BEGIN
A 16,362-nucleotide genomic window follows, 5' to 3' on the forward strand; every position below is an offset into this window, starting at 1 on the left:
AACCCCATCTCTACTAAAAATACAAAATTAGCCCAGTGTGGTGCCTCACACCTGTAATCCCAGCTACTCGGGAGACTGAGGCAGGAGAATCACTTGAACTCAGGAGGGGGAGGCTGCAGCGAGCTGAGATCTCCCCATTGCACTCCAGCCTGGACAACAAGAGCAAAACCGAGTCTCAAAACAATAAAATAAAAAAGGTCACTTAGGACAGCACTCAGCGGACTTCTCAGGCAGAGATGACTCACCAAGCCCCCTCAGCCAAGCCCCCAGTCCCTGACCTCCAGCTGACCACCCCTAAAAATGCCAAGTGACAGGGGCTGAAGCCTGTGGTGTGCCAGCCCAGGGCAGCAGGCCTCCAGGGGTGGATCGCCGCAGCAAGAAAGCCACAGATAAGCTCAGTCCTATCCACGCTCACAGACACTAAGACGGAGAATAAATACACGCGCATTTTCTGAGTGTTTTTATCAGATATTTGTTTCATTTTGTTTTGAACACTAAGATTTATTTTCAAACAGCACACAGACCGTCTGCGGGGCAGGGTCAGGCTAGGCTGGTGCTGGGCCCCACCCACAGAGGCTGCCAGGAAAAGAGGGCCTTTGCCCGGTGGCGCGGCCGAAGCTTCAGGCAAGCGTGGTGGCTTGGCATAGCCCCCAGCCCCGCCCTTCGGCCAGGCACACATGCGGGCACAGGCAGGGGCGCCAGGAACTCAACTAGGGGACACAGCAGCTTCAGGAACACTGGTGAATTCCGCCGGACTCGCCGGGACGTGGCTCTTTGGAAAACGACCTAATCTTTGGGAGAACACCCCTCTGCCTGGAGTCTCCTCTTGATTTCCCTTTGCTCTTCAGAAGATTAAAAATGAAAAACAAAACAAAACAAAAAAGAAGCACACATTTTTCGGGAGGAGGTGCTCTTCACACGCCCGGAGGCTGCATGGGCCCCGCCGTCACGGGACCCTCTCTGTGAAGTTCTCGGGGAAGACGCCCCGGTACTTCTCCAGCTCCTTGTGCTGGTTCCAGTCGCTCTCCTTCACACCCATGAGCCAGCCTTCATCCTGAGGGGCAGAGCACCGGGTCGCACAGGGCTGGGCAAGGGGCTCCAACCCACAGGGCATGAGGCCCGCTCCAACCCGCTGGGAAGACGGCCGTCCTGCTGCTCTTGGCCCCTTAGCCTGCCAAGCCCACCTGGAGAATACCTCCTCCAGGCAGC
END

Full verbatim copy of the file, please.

A 16,362-nucleotide genomic window follows, 5' to 3' on the forward strand; every position below is an offset into this window, starting at 1 on the left:
AACCCCATCTCTACTAAAAATACAAAATTAGCCCAGTGTGGTGCCTCACACCTGTAATCCCAGCTACTCGGGAGACTGAGGCAGGAGAATCACTTGAACTCAGGAGGGGGAGGCTGCAGCGAGCTGAGATCTCCCCATTGCACTCCAGCCTGGACAACAAGAGCAAAACCGAGTCTCAAAACAATAAAATAAAAAAGGTCACTTAGGACAGCACTCAGCGGACTTCTCAGGCAGAGATGACTCACCAAGCCCCCTCAGCCAAGCCCCCAGTCCCTGACCTCCAGCTGACCACCCCTAAAAATGCCAAGTGACAGGGGCTGAAGCCTGTGGTGTGCCAGCCCAGGGCAGCAGGCCTCCAGGGGTGGATCGCCGCAGCAAGAAAGCCACAGATAAGCTCAGTCCTATCCACGCTCACAGACACTAAGACGGAGAATAAATACACGCGCATTTTCTGAGTGTTTTTATCAGATATTTGTTTCATTTTGTTTTGAACACTAAGATTTATTTTCAAACAGCACACAGACCGTCTGCGGGGCAGGGTCAGGCTAGGCTGGTGCTGGGCCCCACCCACAGAGGCTGCCAGGAAAAGAGGGCCTTTGCCCGGTGGCGCGGCCGAAGCTTCAGGCAAGCGTGGTGGCTTGGCATAGCCCCCAGCCCCGCCCTTCGGCCAGGCACACATGCGGGCACAGGCAGGGGCGCCAGGAACTCAACTAGGGGACACAGCAGCTTCAGGAACACTGGTGAATTCCGCCGGACTCGCCGGGACGTGGCTCTTTGGAAAACGACCTAATCTTTGGGAGAACACCCCTCTGCCTGGAGTCTCCTCTTGATTTCCCTTTGCTCTTCAGAAGATTAAAAATGAAAAACAAAACAAAACAAAAAAGAAGCACACATTTTTCGGGAGGAGGTGCTCTTCACACGCCCGGAGGCTGCATGGGCCCCGCCGTCACGGGACCCTCTCTGTGAAGTTCTCGGGGAAGACGCCCCGGTACTTCTCCAGCTCCTTGTGCTGGTTCCAGTCGCTCTCCTTCACACCCATGAGCCAGCCTTCATCCTGAGGGGCAGAGCACCGGGTCGCACAGGGCTGGGCAAGGGGCTCCAACCCACAGGGCATGAGGCCCGCTCCAACCCGCTGGGAAGACGGCCGTCCTGCTGCTCTTGGCCCCTTAGCCTGCCAAGCCCACCTGGAGAATACCTCCTCCAGGCAGC